I am not a number
Completely out of the blue, 02 sent me a text the other day offering me a 40% discount at a Hilton hotel. Barclays also sent me one saying that if I'm stranded abroad (I was in the UK at the time) I can call their 24 hour helpline. Some random number has just texted me to say "our records indicate you may be entitled to 3750 pounds for the accident you had" - what accident, I wondered? These are just a few examples of how many companies, mostly very large ones, get it completely wrong with their communications. By treating me as a number rather than a customer and blanket texting in the hope that a small percentage of recipients will respond they incur my wrath at wasting my time with their nasty intrusive behaviour. Hilton get a double black mark (which is a shame as I've praised their service in previous columns) as I now wonder why, as one of their gold card holders, I receive a smaller discount than any and every 02 customer? Barclays also score a home goal as I was led to understand their security would mean they will never text me and any communication to my mobile should be treated highly suspiciously.
By contrast I've just been reminded that I'm having my haircut on Saturday. The text from Headmasters always comes 48 hours before my appointment with a request that I confirm by texting "Yes" back, which I always do. In October I'll receive another text but this one will have something extra, a 10% discount included - how do I know this, well it's my birthday next month and every year Headmasters gives me a 10% discount for my anniversary cut and I have no doubt that they will do this for the fifth year running. This is in addition to the 25% discount I also receive for being a member of their club (membership is free) and I've just been entered into their free drawer to win a holiday in the Cayman Islands.
I'm flying to Nairobi on Monday to climb Mount Kilimanjaro to raise funds for lung cancer research (if you're feeling generous you can support me at www.justgiving.com/team-hall ) and before I leave for Heathrow I'll receive 3 texts from Addison Lee. The first will confirm my booking, the second that my driver is on the way and finally, and always on time, a text to say my driver has arrived. This last text will state: "If necessary feel free to contact your driver on his mobile (number) and the vehicle is Ford Galaxy reg (number)."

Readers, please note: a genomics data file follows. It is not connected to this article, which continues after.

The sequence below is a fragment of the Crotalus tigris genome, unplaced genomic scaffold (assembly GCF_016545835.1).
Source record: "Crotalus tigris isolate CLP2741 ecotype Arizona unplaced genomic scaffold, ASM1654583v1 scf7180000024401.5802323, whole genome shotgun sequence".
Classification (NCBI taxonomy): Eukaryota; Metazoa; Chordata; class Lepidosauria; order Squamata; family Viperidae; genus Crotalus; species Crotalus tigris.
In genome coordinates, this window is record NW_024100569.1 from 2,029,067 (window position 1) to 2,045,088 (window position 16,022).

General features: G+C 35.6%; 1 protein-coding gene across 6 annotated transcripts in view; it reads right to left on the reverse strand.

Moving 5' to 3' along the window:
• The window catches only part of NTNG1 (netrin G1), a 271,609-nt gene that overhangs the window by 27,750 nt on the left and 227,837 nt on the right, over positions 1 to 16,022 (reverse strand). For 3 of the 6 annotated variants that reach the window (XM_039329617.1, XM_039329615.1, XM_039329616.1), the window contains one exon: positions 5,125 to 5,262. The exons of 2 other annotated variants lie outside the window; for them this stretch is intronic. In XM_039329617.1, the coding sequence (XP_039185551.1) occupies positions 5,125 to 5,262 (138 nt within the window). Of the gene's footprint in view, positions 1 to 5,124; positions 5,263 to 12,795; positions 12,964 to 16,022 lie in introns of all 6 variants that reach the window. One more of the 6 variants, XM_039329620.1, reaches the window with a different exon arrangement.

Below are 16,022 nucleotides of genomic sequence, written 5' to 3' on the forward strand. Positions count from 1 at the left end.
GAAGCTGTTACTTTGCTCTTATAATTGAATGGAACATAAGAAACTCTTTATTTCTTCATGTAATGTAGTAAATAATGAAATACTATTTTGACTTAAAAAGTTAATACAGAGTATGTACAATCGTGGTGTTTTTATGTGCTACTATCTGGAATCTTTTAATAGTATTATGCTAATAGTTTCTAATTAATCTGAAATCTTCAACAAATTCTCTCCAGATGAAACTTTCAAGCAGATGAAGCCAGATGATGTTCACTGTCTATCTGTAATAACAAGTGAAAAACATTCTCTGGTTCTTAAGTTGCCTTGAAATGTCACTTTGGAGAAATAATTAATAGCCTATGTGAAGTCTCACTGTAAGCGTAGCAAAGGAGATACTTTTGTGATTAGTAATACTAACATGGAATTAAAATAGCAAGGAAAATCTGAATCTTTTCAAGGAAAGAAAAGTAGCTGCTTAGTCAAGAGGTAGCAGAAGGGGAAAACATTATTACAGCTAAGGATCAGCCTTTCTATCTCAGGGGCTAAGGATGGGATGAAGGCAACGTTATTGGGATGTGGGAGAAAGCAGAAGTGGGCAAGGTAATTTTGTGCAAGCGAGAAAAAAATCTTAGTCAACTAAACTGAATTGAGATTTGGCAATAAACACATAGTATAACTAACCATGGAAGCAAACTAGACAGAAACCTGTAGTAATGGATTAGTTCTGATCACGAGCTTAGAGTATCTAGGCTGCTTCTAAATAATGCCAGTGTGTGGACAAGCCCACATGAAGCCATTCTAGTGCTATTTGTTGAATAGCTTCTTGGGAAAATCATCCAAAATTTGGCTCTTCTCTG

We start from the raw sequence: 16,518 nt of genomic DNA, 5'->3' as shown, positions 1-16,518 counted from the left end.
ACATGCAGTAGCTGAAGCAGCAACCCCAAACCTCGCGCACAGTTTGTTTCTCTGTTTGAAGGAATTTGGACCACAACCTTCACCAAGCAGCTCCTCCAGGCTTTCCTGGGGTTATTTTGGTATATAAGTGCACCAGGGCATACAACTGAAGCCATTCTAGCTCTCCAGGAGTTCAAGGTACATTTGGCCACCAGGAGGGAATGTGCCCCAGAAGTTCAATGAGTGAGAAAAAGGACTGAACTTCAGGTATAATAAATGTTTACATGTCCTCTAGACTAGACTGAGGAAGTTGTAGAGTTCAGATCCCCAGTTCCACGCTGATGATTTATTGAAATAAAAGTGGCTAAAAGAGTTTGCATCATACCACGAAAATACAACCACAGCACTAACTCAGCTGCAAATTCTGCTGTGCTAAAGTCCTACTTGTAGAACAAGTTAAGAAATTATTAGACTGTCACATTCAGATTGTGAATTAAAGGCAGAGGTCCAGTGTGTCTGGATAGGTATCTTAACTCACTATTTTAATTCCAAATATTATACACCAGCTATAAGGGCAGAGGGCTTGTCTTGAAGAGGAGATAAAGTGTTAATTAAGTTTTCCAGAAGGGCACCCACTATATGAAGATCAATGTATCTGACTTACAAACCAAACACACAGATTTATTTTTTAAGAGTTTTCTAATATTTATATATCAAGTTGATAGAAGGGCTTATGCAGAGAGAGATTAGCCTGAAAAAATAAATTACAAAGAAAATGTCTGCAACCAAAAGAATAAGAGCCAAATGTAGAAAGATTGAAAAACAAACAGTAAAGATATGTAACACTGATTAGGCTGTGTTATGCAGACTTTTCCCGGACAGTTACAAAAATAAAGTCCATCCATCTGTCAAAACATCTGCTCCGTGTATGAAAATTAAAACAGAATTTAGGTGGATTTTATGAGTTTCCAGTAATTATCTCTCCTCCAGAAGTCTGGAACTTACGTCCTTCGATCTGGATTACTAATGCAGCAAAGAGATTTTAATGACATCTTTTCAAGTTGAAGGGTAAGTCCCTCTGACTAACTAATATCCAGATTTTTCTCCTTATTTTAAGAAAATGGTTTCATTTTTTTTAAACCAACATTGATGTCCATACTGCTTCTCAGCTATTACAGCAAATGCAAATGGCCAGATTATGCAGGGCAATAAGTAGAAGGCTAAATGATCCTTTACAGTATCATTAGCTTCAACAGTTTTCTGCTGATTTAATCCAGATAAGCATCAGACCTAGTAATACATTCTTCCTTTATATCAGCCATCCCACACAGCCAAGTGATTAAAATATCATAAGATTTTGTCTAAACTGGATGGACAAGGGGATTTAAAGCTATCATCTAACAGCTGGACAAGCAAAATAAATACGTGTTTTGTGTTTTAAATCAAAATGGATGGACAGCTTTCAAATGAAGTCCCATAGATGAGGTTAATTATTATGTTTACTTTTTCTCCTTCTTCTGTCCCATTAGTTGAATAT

Headmasters and Addison Lee understand how to use text messages very effectively. Headmasters only text me when it’s relevant and appropriate and their reminder service has substantially reduced the number of no-shows. Addison Lee understand the stresses their customers experience, particularly on airport runs, and seek to remove these with timely texts which reassure.
I find it surprising that many companies don't seem to take any note of customers preferences nor learn from previous experiences. Take a walk down any residential street in the UK and you'll see "NO Junk Mail" signs on letterboxes, check the permissions on any PC and you'll most likely find junk settings set to a high level and apparently over 15 million people have registered with the telephone preference service to avoid cold calls. How many times do we need to tell big companies to stop bothering us? How many clues do these giants of commerce need that their lack of consideration turns potential customers and fans into enemies? And talking of fans, if the rules of texting are ignored then see what’s going down on Facebook and Twitter. There are hundreds of examples of companies using these mediums for sales promotion and once again applying a blunt instrument approach to try and generate business rather than seeking to woo customers and build relationships.
Communication has always been about saying the right thing to the right people in the right way at the right time and this principle is being broken more frequently than ever it feels. Just because you can text gazillions of people at once doesn’t mean you should. Just because you it’s cheap to tweet and post on Facebook doesn’t excuse your doing so indiscriminately. Treat your customers like human beings, (note that’s what they are by the way) not numbers.